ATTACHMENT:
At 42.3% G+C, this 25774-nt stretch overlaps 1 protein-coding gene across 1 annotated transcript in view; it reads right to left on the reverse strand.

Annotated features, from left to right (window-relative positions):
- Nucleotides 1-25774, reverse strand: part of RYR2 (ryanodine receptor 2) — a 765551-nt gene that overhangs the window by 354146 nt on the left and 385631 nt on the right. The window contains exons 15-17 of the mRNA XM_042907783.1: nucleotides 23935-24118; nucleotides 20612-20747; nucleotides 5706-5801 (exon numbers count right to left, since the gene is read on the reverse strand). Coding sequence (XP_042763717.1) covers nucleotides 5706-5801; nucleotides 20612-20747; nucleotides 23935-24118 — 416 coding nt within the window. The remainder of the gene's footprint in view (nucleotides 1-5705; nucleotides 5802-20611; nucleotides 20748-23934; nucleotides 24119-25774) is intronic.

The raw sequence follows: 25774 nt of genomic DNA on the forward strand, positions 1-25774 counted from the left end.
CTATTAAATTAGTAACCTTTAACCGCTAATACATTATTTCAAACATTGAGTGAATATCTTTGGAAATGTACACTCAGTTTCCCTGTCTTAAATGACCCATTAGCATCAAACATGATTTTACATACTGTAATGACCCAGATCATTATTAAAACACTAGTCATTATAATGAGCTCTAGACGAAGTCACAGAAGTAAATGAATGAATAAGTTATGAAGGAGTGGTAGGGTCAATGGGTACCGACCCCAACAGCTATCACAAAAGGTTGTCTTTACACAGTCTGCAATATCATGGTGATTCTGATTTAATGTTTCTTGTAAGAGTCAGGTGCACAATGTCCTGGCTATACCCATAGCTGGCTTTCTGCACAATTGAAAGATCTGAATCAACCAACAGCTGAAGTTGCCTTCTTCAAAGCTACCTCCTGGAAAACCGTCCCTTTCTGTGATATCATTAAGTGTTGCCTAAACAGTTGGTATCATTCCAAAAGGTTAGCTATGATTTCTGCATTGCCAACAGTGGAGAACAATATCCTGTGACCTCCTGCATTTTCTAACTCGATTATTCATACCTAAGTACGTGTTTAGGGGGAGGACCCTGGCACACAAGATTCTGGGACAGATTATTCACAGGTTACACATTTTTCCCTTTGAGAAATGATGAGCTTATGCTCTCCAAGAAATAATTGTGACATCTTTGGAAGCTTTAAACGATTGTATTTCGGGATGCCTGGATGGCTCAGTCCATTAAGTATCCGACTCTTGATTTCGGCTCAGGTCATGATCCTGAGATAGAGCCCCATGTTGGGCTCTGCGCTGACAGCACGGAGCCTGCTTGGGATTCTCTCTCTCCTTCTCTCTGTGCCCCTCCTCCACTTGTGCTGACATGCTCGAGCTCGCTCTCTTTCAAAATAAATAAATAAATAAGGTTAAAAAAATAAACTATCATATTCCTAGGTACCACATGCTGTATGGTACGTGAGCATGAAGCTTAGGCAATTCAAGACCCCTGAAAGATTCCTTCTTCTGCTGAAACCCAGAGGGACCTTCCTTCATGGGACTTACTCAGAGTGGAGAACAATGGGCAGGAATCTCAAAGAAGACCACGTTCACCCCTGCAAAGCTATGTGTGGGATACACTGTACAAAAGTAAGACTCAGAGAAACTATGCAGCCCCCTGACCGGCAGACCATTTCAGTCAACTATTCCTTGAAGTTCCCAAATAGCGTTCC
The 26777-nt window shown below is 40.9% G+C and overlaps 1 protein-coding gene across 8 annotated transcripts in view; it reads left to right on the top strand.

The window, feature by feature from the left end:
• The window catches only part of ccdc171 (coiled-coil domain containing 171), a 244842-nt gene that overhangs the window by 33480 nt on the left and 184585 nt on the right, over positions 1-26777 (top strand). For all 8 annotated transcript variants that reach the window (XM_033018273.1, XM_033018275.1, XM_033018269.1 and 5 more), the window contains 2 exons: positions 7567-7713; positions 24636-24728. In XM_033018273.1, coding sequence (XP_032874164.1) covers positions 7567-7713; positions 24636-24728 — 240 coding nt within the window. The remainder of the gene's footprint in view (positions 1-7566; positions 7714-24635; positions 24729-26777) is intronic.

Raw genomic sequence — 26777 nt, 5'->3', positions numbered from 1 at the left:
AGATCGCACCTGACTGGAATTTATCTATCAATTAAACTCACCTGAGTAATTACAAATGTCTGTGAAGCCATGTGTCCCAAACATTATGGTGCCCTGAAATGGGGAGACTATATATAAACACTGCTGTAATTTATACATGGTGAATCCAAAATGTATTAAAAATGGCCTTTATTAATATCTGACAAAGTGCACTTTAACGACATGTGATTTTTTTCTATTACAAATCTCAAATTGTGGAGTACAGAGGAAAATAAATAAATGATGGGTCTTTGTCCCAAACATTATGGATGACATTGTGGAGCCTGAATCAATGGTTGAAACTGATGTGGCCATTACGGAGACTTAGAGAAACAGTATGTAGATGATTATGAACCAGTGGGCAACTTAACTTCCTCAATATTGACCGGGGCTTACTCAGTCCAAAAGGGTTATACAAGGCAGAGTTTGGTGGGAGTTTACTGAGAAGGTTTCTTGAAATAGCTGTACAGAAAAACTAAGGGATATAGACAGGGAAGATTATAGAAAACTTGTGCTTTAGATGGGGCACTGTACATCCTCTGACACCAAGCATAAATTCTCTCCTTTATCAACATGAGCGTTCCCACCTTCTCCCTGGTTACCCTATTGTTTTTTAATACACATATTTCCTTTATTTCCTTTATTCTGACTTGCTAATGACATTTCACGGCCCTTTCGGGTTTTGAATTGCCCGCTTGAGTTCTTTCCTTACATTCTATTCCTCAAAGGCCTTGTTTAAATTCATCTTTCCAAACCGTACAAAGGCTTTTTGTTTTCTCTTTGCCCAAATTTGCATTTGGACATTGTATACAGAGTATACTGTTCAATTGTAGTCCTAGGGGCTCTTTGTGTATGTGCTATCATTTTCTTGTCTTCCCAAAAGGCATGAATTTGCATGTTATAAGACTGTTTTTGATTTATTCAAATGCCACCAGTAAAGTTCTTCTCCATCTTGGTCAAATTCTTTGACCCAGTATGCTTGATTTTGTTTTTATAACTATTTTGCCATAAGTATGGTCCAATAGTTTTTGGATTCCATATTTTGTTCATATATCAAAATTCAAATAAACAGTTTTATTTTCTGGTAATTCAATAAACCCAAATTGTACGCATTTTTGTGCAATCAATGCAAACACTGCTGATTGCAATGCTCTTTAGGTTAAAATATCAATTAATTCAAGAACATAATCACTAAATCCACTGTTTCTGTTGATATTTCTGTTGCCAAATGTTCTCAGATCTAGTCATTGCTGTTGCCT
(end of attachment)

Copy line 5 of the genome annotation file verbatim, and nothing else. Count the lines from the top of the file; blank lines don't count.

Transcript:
CTATTAAATTAGTAACCTTTAACCGCTAATACATTATTTCAAACATTGAGTGAATATCTTTGGAAATGTACACTCAGTTTCCCTGTCTTAAATGACCCATTAGCATCAAACATGATTTTACATACTGTAATGACCCAGATCATTATTAAAACACTAGTCATTATAATGAGCTCTAGACGAAGTCACAGAAGTAAATGAATGAATAAGTTATGAAGGAGTGGTAGGGTCAATGGGTACCGACCCCAACAGCTATCACAAAAGGTTGTCTTTACACAGTCTGCAATATCATGGTGATTCTGATTTAATGTTTCTTGTAAGAGTCAGGTGCACAATGTCCTGGCTATACCCATAGCTGGCTTTCTGCACAATTGAAAGATCTGAATCAACCAACAGCTGAAGTTGCCTTCTTCAAAGCTACCTCCTGGAAAACCGTCCCTTTCTGTGATATCATTAAGTGTTGCCTAAACAGTTGGTATCATTCCAAAAGGTTAGCTATGATTTCTGCATTGCCAACAGTGGAGAACAATATCCTGTGACCTCCTGCATTTTCTAACTCGATTATTCATACCTAAGTACGTGTTTAGGGGGAGGACCCTGGCACACAAGATTCTGGGACAGATTATTCACAGGTTACACATTTTTCCCTTTGAGAAATGATGAGCTTATGCTCTCCAAGAAATAATTGTGACATCTTTGGAAGCTTTAAACGATTGTATTTCGGGATGCCTGGATGGCTCAGTCCATTAAGTATCCGACTCTTGATTTCGGCTCAGGTCATGATCCTGAGATAGAGCCCCATGTTGGGCTCTGCGCTGACAGCACGGAGCCTGCTTGGGATTCTCTCTCTCCTTCTCTCTGTGCCCCTCCTCCACTTGTGCTGACATGCTCGAGCTCGCTCTCTTTCAAAATAAATAAATAAATAAGGTTAAAAAAATAAACTATCATATTCCTAGGTACCACATGCTGTATGGTACGTGAGCATGAAGCTTAGGCAATTCAAGACCCCTGAAAGATTCCTTCTTCTGCTGAAACCCAGAGGGACCTTCCTTCATGGGACTTACTCAGAGTGGAGAACAATGGGCAGGAATCTCAAAGAAGACCACGTTCACCCCTGCAAAGCTATGTGTGGGATACACTGTACAAAAGTAAGACTCAGAGAAACTATGCAGCCCCCTGACCGGCAGACCATTTCAGTCAACTATTCCTTGAAGTTCCCAAATAGCGTTCC